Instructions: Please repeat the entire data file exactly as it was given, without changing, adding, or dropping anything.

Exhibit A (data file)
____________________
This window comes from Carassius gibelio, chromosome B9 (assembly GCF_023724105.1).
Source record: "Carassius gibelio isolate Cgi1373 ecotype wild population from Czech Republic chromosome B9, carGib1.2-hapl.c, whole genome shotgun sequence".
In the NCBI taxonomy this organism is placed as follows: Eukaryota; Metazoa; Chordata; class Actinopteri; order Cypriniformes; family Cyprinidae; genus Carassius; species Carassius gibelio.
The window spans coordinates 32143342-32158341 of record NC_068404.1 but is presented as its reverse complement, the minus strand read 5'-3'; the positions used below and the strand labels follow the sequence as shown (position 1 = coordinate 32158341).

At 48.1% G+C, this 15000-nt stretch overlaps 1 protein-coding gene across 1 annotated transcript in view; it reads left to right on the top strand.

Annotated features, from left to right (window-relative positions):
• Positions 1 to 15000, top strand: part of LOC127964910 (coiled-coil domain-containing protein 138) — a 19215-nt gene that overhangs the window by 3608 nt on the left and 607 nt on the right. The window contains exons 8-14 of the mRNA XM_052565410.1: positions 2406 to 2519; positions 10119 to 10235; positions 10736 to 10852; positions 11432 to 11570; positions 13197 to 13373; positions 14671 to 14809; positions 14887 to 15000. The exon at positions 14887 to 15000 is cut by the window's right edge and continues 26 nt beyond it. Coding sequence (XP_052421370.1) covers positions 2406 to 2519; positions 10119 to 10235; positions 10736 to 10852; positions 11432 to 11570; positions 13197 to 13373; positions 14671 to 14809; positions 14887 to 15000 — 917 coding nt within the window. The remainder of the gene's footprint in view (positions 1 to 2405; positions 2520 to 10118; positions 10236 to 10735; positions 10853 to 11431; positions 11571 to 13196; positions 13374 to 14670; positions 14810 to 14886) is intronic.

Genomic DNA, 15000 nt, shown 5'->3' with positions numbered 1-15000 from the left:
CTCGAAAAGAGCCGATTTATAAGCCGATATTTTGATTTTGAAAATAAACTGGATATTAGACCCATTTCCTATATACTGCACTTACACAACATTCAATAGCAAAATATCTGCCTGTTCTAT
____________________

This window comes from Carassius gibelio, chromosome B9 (assembly GCF_023724105.1).
Source record: "Carassius gibelio isolate Cgi1373 ecotype wild population from Czech Republic chromosome B9, carGib1.2-hapl.c, whole genome shotgun sequence".
In the NCBI taxonomy this organism is placed as follows: Eukaryota; Metazoa; Chordata; class Actinopteri; order Cypriniformes; family Cyprinidae; genus Carassius; species Carassius gibelio.
The window spans coordinates 32143342-32158341 of record NC_068404.1 but is presented as its reverse complement, the minus strand read 5'-3'; the positions used below and the strand labels follow the sequence as shown (position 1 = coordinate 32158341).

At 48.1% G+C, this 15000-nt stretch overlaps 1 protein-coding gene across 1 annotated transcript in view; it reads left to right on the top strand.

Annotated features, from left to right (window-relative positions):
• Positions 1 to 15000, top strand: part of LOC127964910 (coiled-coil domain-containing protein 138) — a 19215-nt gene that overhangs the window by 3608 nt on the left and 607 nt on the right. The window contains exons 8-14 of the mRNA XM_052565410.1: positions 2406 to 2519; positions 10119 to 10235; positions 10736 to 10852; positions 11432 to 11570; positions 13197 to 13373; positions 14671 to 14809; positions 14887 to 15000. The exon at positions 14887 to 15000 is cut by the window's right edge and continues 26 nt beyond it. Coding sequence (XP_052421370.1) covers positions 2406 to 2519; positions 10119 to 10235; positions 10736 to 10852; positions 11432 to 11570; positions 13197 to 13373; positions 14671 to 14809; positions 14887 to 15000 — 917 coding nt within the window. The remainder of the gene's footprint in view (positions 1 to 2405; positions 2520 to 10118; positions 10236 to 10735; positions 10853 to 11431; positions 11571 to 13196; positions 13374 to 14670; positions 14810 to 14886) is intronic.

Genomic DNA, 15000 nt, shown 5'->3' with positions numbered 1-15000 from the left:
CTCGAAAAGAGCCGATTTATAAGCCGATATTTTGATTTTGAAAATAAACTGGATATTAGACCCATTTCCTATATACTGCACTTACACAACATTCAATAGCAAAATATCTGCCTGTTCTAT